A traveling exhibit from the National September 11th Memorial & Museum was opened to the public today at the Iowa capitol building.
Former New York Governor George Pataki, state and local leaders were joined by a group of school children for a ceremony to open the exhibit. The ceremony was sometimes somber — but also filled with hope about the future.
Pataki says the new museum will tell about the nearly 3,000 people who lost their lives on September 11th. And he says it will tell about another part of the story. He says it will tell about the courage, strength and unity with which New Yorkers and Americans responded that kept our country together and sent a clear message to the terrorists “that they had failed that they had not broken the spirit of New York, they had not broken the spirit of America, and that we are more confident and proud of our freedom today than we were on the morning of September 10th of 2001.”
Part of the exhibit includes a couple of steel beams. These beams will actually be a part of the memorial that is being constructed at ground zero,” Pataki says. He says thousands of people across the country are signing the beams,”Because just as you were there in the weeks after September 11th, you will be there in the decades and generations to come, as showing this was not just a New York response, it was an American response.” (Photo: Pataki and Des Moines Mayor Frank Cownie sign the beam)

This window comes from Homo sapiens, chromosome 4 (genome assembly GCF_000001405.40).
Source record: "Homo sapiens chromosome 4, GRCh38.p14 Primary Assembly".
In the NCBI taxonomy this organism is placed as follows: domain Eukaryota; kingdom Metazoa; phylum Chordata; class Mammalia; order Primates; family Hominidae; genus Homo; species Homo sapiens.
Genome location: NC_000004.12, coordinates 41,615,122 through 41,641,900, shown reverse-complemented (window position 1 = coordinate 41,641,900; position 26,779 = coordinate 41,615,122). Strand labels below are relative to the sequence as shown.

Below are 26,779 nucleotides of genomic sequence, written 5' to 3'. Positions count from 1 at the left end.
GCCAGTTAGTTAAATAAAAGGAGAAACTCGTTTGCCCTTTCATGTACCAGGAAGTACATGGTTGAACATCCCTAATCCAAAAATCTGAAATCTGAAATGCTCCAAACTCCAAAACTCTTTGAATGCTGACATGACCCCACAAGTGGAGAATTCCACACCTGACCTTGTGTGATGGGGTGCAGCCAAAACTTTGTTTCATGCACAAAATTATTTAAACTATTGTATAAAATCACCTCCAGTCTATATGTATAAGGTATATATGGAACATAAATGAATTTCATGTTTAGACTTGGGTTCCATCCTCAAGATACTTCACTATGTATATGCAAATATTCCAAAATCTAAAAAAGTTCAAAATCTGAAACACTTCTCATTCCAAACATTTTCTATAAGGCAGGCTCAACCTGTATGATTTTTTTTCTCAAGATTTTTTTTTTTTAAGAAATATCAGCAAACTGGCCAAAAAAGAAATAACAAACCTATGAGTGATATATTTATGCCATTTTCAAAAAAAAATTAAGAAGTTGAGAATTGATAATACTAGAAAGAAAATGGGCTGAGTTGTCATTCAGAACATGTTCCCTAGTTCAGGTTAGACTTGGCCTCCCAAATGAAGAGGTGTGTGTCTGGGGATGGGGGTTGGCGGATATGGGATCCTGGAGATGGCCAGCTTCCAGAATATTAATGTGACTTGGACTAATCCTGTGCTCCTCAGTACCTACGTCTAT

Former New York firefighter Lee Ielpi was also at the ceremony. Ielpi’s son Jonathan was a firefighter inside the twin towers when they collapsed. Ielpi says they found his son’s body exactly three months after September 11th, and he and his other son Brendon went to ground zero and recovered the body.
Ielpi says they went to the basket containing his son’s body and paid their respects, and then in the tradition of the fire department, they were able to carry out his body. Ielpi says he was lucky as few of the families of the 300 some firefighters who died were able to recover a whole body. He says he was fortunate that his mission of recovering his son’s body was accomplished, but Ielpi says many fathers still have not to this day accomplished the mission.
Ielpi says the memorial shows the damage done on September 11th didn’t last. Ielpi says, “The did hurt a lot of people, but our country stood strong, our country will always stand strong.” He says the memorial is a signal to the terrorists that you can test our freedoms, but they will never win our freedoms, they are in our hearts. Ielpi says freedom didn’t come easy, it didn’t come cheap, and it still doesn’t come cheap today.
The exhibit will be open on the west side of the state capitol today until six o’clock today.